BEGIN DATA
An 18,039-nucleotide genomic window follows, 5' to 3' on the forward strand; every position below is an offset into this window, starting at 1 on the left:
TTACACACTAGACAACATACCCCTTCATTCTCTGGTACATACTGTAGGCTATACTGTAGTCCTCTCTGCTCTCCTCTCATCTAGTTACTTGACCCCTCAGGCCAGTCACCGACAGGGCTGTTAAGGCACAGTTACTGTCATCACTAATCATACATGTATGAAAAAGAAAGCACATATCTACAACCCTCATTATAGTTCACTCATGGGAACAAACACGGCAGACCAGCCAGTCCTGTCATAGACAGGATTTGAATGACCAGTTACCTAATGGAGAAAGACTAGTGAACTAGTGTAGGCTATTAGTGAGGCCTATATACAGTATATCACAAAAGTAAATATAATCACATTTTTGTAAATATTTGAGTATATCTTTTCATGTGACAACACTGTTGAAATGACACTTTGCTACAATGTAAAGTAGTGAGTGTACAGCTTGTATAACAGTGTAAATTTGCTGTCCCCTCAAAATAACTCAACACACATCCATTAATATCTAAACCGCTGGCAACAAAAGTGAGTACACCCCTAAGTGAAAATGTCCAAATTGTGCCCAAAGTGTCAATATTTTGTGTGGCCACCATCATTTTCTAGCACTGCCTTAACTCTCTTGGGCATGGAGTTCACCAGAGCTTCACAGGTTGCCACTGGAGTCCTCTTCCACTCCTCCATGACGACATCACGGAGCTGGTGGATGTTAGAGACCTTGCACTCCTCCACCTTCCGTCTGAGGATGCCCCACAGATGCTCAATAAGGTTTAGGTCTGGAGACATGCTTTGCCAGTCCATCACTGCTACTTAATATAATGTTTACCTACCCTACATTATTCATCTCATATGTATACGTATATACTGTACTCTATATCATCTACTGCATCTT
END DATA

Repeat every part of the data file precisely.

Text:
An 18,039-nucleotide genomic window follows, 5' to 3' on the forward strand; every position below is an offset into this window, starting at 1 on the left:
TTACACACTAGACAACATACCCCTTCATTCTCTGGTACATACTGTAGGCTATACTGTAGTCCTCTCTGCTCTCCTCTCATCTAGTTACTTGACCCCTCAGGCCAGTCACCGACAGGGCTGTTAAGGCACAGTTACTGTCATCACTAATCATACATGTATGAAAAAGAAAGCACATATCTACAACCCTCATTATAGTTCACTCATGGGAACAAACACGGCAGACCAGCCAGTCCTGTCATAGACAGGATTTGAATGACCAGTTACCTAATGGAGAAAGACTAGTGAACTAGTGTAGGCTATTAGTGAGGCCTATATACAGTATATCACAAAAGTAAATATAATCACATTTTTGTAAATATTTGAGTATATCTTTTCATGTGACAACACTGTTGAAATGACACTTTGCTACAATGTAAAGTAGTGAGTGTACAGCTTGTATAACAGTGTAAATTTGCTGTCCCCTCAAAATAACTCAACACACATCCATTAATATCTAAACCGCTGGCAACAAAAGTGAGTACACCCCTAAGTGAAAATGTCCAAATTGTGCCCAAAGTGTCAATATTTTGTGTGGCCACCATCATTTTCTAGCACTGCCTTAACTCTCTTGGGCATGGAGTTCACCAGAGCTTCACAGGTTGCCACTGGAGTCCTCTTCCACTCCTCCATGACGACATCACGGAGCTGGTGGATGTTAGAGACCTTGCACTCCTCCACCTTCCGTCTGAGGATGCCCCACAGATGCTCAATAAGGTTTAGGTCTGGAGACATGCTTTGCCAGTCCATCACTGCTACTTAATATAATGTTTACCTACCCTACATTATTCATCTCATATGTATACGTATATACTGTACTCTATATCATCTACTGCATCTT